Slide25: 

Data from table 3-D on page 74

Slide26: 

Higher temperatures in urban heat islands results in increased energy use, mostly due to a greater demand for air conditioning. As power plants burn more fossil fuels, they increase both the pollution level and energy costs.

Slide27: 

As temperature rises, so does the likelihood that ozone (and smog) will exceed the national standard.

Slide28: 

Bimetal strips are often used to construct thermographs. A type of thermometer with two metal strips connected together. The two metals expand at drastically different rates when heated which causes the stripe to bend. The bending moves the pen up and down the roll of graph paper

Slide29: 

Thermograph plot of temperatures for Peoria Illinois, during a seven-day span in May 1992. Temperature typically reaches a maximum in the afternoon, however, a weather event results in a cooling trend that results in the maximum being observed near midnight. - Maximum temperatures observed. Maximum Temperature in the afternoon - Minimum temperatures observed. Cooling trend.. Perhaps a “cold front”

Slide30: 

Temperature Measurements Mechanical Thermometers Temperature rises, molecules in the fluid grow more expansive and rise in the column. Have to account for optical distortions created by the meniscus….calibrate it with a known standard

Slide31: 

Special thermometers have been developed to record the maximum and minimum temperatures.

Slide32: 

Electrical Thermometers -thermistor (thermal resistor) is a stripe of metal which varies its resistance to a current flow with temperature. As temperature goes down the resistance decreases temperature goes up and the resistance increases. various thermistors

Slide33: 

Temperature Scales Fahrenheit Celsius Kelvin All temperature scales need reference points. The freezing and boiling point of water are convenient.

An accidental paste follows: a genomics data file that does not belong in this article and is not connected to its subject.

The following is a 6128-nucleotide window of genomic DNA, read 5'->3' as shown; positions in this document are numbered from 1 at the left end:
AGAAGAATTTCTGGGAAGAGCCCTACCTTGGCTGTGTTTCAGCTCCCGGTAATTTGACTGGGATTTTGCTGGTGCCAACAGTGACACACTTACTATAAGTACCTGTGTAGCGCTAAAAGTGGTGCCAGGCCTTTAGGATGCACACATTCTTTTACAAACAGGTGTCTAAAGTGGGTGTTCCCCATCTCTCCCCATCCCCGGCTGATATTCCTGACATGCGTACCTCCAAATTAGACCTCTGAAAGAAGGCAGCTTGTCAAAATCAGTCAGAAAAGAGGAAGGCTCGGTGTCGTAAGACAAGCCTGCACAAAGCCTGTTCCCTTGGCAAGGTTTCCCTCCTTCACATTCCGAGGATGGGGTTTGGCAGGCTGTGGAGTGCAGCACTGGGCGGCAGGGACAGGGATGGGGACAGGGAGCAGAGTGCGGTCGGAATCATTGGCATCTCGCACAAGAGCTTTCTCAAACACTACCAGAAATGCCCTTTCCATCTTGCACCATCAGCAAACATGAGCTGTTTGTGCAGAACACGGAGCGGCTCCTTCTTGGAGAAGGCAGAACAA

Slide34: 

How to convert between the different scales. °F = (1.8 x °C) + 32 or °C = (°F-32)/1.8 The interval between the boiling and freezing point is 100 degrees on the Celsius scale and 180 between on Fahrenheit scale. 180/100 = 1.8 F to C: C to F:

Slide35: 

Kelvin Scale Degrees Kelvin are called Kelvins. The divisions are exactly the same as Celsius. The reference points are different however, 373 K is the boiling point and 273 is the freezing point. The unique reference point for Kelvin is point at which all molecular motion is presumed to stop.

Slide36: 

Chapter 4 Moisture and Atmospheric Stability Movement of Water through the Atmosphere Waters Changes of State

Slide37: 

Movement of Water through the Atmosphere

Slide39: 

It is the Atmosphere which links the Oceans to the Land. Even though the amount of water in the atmosphere at any time is only a fraction if the total Earth’s total hydrosphere, it is the rapid exchange taking place that creates what we call weather. How fast is the exchange? It is estimated that over North America, almost six times as much water is carried within the atmospheric currents than is transported in all the rivers in the continent.

Slide40: 

Energy is absorbed or released from the atmosphere during the exchange. The energy that is liberated helps to drive the “weather machine”